Dear Friends of MCLC,
It is always a pleasure for us to write to you to thank you for your gifts. We also want to say hello to you and your families and tell of our last month’s activities.
We felt hopeful that rains would come earlier this year as the first evening rains came the last week of February, but then they dissipated. Many people have prepared garden beds for vegetables and have gotten their corn and bean seeds into the ground. Now we wait for sufficient rain. In addition to the doubling of food prices, President Preval says that we are about to face real inflation. We want to send a special thank you to our breakfast sponsors: you keep our children from severe hunger each month.
Teachers Lisa Brown and Valerie Bell from Nauset High School (Massachusetts, USA) gave seminars on class management, brain gym, and geography for our staff.
We said goodbye to three teachers from Segen after their 10 week teacher training. They learned to teach without hitting, dialogue with students, use Reflection Circles and Open Space, and make their own books and games. They saw how a school could help the whole community work together for change.
Our Local Arts Collaborative was awarded a grant from the Women to Women Committee of the Episcopal Church Women. The collaborative will expand their products that can be locally produced, bought, and sold with home grown materials. The artists are presently making straw hats that the children will proudly wear to promote local goods at our Flag Day celebration on May 18.
We end this month’s report with a Haitian expression of praise: Ayibobo!
Co-directors Chris and Abner
Bonjou MCLC supporters,
March was a great month for us here at the Matènwa Community Learning Center. We had 5 educators from the Episcopal school in Twen come for observation and training. They left with a book they wrote in Creole, a new vision of how their school can support local food production, and knowledge about how they can develop closer relationships with their students. A group called Support Local Production from Port Au Prince came for an exchange visit. They showed us a film and performed their play that emphasizes the value and advantages of consuming local production versus imported goods.
But the most encouraging visit was when two education coordinators from Concern Worldwide brought 28 representatives—one student and one teacher from each of 14 schools across Lagonav to observe for 24 hours. They were especially impressed with our emphasis on creative writing in Creole, discussion groups in all classes, the school garden, and the close relationships between teachers and students. This has been our long awaited dream to finally share our educational model not only with schools from the mainland and other countries, but with the many schools right here on Lagonav.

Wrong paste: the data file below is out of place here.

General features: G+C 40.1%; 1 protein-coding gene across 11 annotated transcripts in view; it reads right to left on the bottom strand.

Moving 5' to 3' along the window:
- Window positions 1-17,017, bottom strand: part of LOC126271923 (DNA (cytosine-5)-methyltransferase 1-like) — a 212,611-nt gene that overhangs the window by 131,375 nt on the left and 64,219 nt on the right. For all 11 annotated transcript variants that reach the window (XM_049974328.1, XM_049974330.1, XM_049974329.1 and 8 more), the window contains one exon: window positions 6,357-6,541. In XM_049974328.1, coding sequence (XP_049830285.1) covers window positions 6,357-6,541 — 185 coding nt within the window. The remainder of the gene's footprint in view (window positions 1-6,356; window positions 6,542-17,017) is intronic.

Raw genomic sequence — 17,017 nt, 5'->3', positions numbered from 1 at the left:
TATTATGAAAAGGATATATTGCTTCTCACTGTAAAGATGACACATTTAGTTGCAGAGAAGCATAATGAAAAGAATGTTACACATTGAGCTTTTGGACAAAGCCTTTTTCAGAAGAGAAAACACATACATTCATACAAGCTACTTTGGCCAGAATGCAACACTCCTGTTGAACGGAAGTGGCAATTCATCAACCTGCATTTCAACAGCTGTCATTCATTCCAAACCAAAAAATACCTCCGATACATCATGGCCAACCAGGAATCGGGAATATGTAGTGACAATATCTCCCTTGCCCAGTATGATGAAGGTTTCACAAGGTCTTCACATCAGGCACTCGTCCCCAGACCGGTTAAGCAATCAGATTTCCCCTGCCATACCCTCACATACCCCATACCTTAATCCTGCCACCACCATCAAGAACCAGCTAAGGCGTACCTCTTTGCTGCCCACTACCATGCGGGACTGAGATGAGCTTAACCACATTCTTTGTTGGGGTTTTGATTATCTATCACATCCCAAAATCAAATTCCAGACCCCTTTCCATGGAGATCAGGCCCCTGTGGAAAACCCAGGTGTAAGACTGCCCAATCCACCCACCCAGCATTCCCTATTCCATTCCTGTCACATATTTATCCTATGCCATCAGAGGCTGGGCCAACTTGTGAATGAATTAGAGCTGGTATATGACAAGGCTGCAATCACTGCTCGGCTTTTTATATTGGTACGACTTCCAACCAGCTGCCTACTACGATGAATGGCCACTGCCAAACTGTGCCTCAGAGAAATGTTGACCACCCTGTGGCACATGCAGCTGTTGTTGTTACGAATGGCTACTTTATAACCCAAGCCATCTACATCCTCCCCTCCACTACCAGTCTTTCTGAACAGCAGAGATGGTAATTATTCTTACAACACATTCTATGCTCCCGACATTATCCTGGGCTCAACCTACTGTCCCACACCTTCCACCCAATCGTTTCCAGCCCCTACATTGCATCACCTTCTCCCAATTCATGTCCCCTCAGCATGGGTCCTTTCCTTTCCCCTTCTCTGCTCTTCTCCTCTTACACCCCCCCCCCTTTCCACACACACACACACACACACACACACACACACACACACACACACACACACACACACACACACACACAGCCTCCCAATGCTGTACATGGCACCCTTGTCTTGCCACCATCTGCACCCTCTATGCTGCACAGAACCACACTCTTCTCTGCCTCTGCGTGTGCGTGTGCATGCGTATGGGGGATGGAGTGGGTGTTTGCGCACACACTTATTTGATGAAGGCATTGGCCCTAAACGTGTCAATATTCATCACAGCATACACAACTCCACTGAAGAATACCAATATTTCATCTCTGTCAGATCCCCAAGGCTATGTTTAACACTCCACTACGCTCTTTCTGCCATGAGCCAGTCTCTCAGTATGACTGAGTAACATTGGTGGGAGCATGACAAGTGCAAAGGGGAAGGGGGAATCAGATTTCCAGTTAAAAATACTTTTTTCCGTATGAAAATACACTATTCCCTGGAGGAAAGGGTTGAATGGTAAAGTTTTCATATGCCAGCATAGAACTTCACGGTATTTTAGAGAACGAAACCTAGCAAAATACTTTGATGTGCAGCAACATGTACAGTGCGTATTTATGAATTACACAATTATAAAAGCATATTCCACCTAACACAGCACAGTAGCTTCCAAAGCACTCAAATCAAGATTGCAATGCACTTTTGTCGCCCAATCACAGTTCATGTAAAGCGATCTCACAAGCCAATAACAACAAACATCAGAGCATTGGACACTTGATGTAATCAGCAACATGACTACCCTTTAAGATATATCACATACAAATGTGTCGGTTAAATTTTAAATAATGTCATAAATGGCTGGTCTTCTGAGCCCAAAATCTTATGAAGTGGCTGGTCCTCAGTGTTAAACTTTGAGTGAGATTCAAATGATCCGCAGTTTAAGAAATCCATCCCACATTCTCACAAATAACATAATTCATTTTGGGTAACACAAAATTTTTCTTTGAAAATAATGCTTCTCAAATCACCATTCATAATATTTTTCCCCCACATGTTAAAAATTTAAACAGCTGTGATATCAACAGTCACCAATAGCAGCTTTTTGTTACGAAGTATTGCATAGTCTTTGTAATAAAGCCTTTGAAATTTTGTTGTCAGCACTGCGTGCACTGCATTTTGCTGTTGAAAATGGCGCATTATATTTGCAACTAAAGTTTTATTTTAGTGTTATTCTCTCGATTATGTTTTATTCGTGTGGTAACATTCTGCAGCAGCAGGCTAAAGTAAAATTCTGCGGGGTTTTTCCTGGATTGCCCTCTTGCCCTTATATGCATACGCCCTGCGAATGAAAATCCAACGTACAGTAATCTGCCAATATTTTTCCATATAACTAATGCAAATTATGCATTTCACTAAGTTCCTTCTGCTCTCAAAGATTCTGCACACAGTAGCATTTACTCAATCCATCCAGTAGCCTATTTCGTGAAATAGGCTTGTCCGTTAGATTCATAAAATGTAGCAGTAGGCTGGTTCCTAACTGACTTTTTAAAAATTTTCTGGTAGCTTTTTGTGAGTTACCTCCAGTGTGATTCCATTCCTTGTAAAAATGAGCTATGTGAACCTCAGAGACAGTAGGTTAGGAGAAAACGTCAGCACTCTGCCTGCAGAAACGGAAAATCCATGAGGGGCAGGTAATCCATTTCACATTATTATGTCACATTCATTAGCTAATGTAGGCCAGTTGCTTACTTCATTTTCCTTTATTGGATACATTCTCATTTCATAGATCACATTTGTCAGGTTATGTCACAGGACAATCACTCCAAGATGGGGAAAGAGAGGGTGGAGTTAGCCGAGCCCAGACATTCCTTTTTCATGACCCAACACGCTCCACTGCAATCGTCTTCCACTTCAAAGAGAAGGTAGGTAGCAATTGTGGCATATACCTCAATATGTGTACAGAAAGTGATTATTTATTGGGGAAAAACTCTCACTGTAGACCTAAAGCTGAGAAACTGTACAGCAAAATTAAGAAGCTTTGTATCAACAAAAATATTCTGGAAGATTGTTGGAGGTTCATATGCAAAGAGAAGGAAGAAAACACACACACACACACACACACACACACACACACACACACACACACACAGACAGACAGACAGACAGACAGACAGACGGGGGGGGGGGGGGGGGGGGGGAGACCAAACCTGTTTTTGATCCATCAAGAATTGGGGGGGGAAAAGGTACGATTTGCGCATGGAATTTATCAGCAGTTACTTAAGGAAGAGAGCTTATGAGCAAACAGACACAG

Agronomist Lucso holds up a 29 pound yam
We dug up 4 large yams. The biggest one weighed 29 pounds! It was a great thing to show our visitors. We harvested cabbages, plantains, hot peppers, and carrots and planted new beds of cabbages, chard, tomatoes, beets, squash, and peppers.
Thank you so much for your support which makes all this learning possible.
With much respect and gratitude,
Co-directors Chris Low and Abner Sauveur
Secretary Millienne Angervil
Dear Friends of MCLC,
I have just returned to Haiti. Neighbors have been saying how much they appreciated MCLC donors’ support in the months that followed the hurricanes. MCLC opened its kitchen and served anyone who showed up for the daily meal. “I was surprised to see some of the people who showed up,” said Co-Director Abner Sauveur. “People were really in need. People were running around with their belongings under their arms because they had no homes.”
Here are two of the 11 homes MCLC has rebuilt. We are still seeking funds to repair 25 homes @ 500 US each.
Representatives from the Fayerweather Street School in Cambridge (Headmaster Ed Kuh, Connie Biewald, Dorla White Simpson, Meg Bruton, Kate Hubble, Lauren Mueller, and alum Sam Slavin who is now working on the border of Haiti and the Dominican republic, as well as Tina Jaillet from the Atrium School and Lesely student Owen Thomas) visited for one week to build on our school relationships. Equipped with 24-hour translators, the group did demonstration lessons in math and science and spent a lot of time talking with our community members. They came down with bilingual Creole and English books made by their first and second grade classrooms as an official kick off of our Mother Tongues Books project. They felt our school garden was extraordinary. They plan to start a Fayerweather School garden. Just last week we pulled up 4 yams, the smallest weighed 22 pounds and the biggest one weighed in at 29 pounds!
Thank you so much for your gifts, which make this work possible.
Chris Low, Co-Director